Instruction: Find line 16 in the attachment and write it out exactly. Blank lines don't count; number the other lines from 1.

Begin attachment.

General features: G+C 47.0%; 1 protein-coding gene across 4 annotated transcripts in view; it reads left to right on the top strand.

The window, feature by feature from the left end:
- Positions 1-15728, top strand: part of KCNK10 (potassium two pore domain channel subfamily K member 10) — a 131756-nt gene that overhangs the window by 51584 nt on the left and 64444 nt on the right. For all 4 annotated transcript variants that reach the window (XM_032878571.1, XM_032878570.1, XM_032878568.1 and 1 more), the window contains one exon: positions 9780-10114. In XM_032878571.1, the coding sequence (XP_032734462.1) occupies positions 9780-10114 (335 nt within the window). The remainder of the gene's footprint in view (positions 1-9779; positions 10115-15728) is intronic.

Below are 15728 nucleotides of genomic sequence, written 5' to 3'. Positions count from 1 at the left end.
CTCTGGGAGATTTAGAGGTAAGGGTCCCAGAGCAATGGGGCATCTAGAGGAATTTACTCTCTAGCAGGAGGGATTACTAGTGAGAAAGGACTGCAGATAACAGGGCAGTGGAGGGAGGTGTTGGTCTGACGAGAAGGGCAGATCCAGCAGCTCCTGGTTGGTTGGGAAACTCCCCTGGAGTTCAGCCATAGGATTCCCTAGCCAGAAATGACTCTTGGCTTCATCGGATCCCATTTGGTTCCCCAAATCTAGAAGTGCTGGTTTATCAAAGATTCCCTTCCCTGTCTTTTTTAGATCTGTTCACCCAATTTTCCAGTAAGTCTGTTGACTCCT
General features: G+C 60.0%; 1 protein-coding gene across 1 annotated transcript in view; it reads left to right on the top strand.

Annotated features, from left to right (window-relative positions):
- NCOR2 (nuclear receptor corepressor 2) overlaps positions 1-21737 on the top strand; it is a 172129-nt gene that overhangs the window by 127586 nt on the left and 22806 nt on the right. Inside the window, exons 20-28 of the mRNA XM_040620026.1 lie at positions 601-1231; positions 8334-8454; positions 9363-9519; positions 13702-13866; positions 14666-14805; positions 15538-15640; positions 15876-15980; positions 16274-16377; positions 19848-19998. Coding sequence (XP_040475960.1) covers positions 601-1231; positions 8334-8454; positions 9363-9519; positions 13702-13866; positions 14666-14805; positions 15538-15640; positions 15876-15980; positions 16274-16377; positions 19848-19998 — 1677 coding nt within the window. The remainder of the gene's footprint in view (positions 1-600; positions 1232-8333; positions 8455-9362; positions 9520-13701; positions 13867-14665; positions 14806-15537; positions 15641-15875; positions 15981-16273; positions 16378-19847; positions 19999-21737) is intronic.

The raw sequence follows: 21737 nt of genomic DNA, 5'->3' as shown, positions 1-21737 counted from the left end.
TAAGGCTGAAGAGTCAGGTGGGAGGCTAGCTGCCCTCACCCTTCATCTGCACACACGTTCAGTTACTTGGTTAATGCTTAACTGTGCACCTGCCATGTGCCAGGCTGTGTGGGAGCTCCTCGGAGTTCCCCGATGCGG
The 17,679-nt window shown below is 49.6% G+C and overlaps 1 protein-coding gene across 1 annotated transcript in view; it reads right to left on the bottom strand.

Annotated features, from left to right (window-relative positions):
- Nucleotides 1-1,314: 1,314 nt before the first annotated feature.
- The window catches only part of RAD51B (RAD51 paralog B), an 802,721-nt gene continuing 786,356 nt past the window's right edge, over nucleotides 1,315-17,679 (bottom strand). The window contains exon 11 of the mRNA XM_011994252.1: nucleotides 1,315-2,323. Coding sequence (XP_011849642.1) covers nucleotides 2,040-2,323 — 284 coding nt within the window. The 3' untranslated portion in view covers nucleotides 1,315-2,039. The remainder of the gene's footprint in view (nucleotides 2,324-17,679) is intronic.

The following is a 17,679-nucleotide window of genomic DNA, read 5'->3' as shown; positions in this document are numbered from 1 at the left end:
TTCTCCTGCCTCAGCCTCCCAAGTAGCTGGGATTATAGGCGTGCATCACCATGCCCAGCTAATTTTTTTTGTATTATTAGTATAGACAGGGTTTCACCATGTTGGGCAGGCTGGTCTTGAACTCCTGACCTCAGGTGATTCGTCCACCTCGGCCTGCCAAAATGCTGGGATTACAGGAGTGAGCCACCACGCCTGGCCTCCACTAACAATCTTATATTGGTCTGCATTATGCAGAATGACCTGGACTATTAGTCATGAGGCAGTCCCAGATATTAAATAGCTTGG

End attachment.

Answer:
TTCTCCTGCCTCAGCCTCCCAAGTAGCTGGGATTATAGGCGTGCATCACCATGCCCAGCTAATTTTTTTTGTATTATTAGTATAGACAGGGTTTCACCATGTTGGGCAGGCTGGTCTTGAACTCCTGACCTCAGGTGATTCGTCCACCTCGGCCTGCCAAAATGCTGGGATTACAGGAGTGAGCCACCACGCCTGGCCTCCACTAACAATCTTATATTGGTCTGCATTATGCAGAATGACCTGGACTATTAGTCATGAGGCAGTCCCAGATATTAAATAGCTTGG